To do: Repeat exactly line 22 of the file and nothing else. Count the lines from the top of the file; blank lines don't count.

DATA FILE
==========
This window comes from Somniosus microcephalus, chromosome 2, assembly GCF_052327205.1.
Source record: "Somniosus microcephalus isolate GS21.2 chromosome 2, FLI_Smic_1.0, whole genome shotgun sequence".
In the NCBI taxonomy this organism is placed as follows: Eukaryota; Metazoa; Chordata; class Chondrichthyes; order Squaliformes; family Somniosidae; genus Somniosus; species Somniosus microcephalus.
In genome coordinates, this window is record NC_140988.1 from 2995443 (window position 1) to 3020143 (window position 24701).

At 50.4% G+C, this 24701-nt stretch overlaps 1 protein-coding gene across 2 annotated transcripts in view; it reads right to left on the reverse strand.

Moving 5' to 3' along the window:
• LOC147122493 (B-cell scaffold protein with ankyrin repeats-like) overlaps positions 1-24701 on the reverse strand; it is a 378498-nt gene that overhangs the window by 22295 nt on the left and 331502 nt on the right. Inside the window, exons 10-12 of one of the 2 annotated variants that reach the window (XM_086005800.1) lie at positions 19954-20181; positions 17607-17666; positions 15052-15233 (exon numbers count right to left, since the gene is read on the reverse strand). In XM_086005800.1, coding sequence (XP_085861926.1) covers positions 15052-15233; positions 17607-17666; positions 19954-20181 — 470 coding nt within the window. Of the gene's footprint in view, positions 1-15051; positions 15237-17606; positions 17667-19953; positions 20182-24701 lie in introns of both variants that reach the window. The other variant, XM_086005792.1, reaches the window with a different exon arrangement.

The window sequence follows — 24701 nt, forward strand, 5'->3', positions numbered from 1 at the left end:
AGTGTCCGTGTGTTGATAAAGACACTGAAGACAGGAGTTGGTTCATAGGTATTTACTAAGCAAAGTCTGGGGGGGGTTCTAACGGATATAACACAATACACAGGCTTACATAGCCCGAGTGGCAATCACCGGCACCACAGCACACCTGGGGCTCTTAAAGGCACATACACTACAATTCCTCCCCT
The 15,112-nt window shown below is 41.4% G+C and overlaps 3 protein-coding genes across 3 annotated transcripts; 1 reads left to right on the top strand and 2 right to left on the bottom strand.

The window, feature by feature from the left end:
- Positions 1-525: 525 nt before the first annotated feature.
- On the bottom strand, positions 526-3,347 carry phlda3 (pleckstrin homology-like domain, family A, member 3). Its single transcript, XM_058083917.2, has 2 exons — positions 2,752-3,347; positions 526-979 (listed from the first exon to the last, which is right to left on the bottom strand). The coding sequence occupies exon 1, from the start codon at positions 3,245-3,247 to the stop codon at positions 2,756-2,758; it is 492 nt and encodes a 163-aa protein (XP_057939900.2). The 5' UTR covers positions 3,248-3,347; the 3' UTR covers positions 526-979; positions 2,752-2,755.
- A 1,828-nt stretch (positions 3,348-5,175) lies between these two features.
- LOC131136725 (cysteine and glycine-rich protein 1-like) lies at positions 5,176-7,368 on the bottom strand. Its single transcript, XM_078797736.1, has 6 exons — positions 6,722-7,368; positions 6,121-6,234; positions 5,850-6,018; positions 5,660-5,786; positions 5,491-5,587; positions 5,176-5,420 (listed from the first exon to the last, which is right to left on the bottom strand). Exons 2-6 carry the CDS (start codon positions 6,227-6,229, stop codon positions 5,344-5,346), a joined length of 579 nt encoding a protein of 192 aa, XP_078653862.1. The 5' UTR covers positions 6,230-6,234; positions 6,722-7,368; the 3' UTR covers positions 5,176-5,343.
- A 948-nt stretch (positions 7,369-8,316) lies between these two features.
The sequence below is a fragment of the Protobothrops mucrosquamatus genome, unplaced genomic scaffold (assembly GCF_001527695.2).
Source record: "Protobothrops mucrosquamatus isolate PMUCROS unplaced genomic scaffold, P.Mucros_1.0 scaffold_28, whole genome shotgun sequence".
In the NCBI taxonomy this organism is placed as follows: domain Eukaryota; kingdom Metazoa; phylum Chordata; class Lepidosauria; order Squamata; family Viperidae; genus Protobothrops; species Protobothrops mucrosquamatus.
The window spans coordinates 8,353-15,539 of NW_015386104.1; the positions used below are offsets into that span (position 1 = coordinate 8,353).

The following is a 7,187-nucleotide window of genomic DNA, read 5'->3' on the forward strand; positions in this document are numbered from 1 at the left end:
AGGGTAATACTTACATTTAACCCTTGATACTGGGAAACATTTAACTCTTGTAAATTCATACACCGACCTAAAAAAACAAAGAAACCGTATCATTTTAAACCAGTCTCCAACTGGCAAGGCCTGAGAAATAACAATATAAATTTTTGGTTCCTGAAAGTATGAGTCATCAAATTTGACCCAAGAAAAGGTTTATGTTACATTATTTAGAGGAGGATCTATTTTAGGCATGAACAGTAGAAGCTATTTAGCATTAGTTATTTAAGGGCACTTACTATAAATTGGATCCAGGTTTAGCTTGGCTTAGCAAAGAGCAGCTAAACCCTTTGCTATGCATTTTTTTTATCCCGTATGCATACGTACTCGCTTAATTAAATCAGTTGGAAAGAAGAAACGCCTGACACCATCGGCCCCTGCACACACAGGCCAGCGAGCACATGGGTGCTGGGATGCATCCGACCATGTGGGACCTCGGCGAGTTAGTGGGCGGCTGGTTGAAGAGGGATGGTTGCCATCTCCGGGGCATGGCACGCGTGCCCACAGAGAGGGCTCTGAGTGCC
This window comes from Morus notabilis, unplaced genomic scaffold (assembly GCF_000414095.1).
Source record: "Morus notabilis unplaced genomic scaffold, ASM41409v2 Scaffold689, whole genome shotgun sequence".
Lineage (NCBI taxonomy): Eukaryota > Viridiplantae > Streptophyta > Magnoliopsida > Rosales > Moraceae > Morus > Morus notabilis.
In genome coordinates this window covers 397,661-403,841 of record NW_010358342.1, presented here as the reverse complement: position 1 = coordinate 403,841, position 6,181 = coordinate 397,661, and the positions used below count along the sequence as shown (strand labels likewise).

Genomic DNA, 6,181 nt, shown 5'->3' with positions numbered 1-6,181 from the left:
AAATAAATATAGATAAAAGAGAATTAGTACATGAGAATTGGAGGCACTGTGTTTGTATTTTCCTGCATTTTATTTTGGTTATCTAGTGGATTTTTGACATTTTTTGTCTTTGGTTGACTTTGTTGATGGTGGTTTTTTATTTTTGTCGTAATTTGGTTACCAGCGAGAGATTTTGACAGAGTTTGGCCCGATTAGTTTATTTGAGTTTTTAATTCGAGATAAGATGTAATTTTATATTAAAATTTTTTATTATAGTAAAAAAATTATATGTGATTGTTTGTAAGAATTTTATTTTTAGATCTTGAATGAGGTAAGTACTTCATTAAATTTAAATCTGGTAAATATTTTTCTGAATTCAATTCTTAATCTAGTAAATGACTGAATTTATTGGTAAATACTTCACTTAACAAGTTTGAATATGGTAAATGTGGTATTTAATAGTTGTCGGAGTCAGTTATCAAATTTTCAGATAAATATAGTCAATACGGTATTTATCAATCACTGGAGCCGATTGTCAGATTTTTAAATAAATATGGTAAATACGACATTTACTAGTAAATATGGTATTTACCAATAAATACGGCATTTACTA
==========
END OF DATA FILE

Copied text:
AGGGTAATACTTACATTTAACCCTTGATACTGGGAAACATTTAACTCTTGTAAATTCATACACCGACCTAAAAAAACAAAGAAACCGTATCATTTTAAACCAGTCTCCAACTGGCAAGGCCTGAGAAATAACAATATAAATTTTTGGTTCCTGAAAGTATGAGTCATCAAATTTGACCCAAGAAAAGGTTTATGTTACATTATTTAGAGGAGGATCTATTTTAGGCATGAACAGTAGAAGCTATTTAGCATTAGTTATTTAAGGGCACTTACTATAAATTGGATCCAGGTTTAGCTTGGCTTAGCAAAGAGCAGCTAAACCCTTTGCTATGCATTTTTTTTATCCCGTATGCATACGTACTCGCTTAATTAAATCAGTTGGAAAGAAGAAACGCCTGACACCATCGGCCCCTGCACACACAGGCCAGCGAGCACATGGGTGCTGGGATGCATCCGACCATGTGGGACCTCGGCGAGTTAGTGGGCGGCTGGTTGAAGAGGGATGGTTGCCATCTCCGGGGCATGGCACGCGTGCCCACAGAGAGGGCTCTGAGTGCC